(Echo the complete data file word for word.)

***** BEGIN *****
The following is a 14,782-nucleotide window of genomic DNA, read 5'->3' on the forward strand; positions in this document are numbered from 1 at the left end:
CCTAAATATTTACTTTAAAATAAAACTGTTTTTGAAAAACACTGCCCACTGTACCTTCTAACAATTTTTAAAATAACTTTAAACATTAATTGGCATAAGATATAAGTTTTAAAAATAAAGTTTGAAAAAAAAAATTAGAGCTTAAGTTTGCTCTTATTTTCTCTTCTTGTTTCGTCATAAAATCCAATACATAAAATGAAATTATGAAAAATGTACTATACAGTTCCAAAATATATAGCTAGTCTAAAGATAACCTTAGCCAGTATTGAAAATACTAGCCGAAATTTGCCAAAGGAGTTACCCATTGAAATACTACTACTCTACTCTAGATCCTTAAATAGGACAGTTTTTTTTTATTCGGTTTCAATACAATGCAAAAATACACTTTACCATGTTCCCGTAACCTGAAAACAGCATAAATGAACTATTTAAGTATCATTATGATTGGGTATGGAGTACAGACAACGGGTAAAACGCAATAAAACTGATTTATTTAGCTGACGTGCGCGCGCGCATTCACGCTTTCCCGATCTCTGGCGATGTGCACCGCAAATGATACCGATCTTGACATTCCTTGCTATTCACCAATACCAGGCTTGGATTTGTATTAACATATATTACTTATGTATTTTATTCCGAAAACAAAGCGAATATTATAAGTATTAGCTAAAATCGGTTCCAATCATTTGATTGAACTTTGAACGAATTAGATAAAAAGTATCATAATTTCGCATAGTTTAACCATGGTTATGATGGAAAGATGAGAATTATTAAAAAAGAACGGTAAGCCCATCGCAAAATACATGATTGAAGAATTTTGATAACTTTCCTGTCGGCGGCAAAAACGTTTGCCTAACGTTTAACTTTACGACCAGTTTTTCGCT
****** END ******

The following is a 14,782-nucleotide window of genomic DNA, read 5'->3' on the forward strand; positions in this document are numbered from 1 at the left end:
CCTAAATATTTACTTTAAAATAAAACTGTTTTTGAAAAACACTGCCCACTGTACCTTCTAACAATTTTTAAAATAACTTTAAACATTAATTGGCATAAGATATAAGTTTTAAAAATAAAGTTTGAAAAAAAAAATTAGAGCTTAAGTTTGCTCTTATTTTCTCTTCTTGTTTCGTCATAAAATCCAATACATAAAATGAAATTATGAAAAATGTACTATACAGTTCCAAAATATATAGCTAGTCTAAAGATAACCTTAGCCAGTATTGAAAATACTAGCCGAAATTTGCCAAAGGAGTTACCCATTGAAATACTACTACTCTACTCTAGATCCTTAAATAGGACAGTTTTTTTTTATTCGGTTTCAATACAATGCAAAAATACACTTTACCATGTTCCCGTAACCTGAAAACAGCATAAATGAACTATTTAAGTATCATTATGATTGGGTATGGAGTACAGACAACGGGTAAAACGCAATAAAACTGATTTATTTAGCTGACGTGCGCGCGCGCATTCACGCTTTCCCGATCTCTGGCGATGTGCACCGCAAATGATACCGATCTTGACATTCCTTGCTATTCACCAATACCAGGCTTGGATTTGTATTAACATATATTACTTATGTATTTTATTCCGAAAACAAAGCGAATATTATAAGTATTAGCTAAAATCGGTTCCAATCATTTGATTGAACTTTGAACGAATTAGATAAAAAGTATCATAATTTCGCATAGTTTAACCATGGTTATGATGGAAAGATGAGAATTATTAAAAAAGAACGGTAAGCCCATCGCAAAATACATGATTGAAGAATTTTGATAACTTTCCTGTCGGCGGCAAAAACGTTTGCCTAACGTTTAACTTTACGACCAGTTTTTCGCT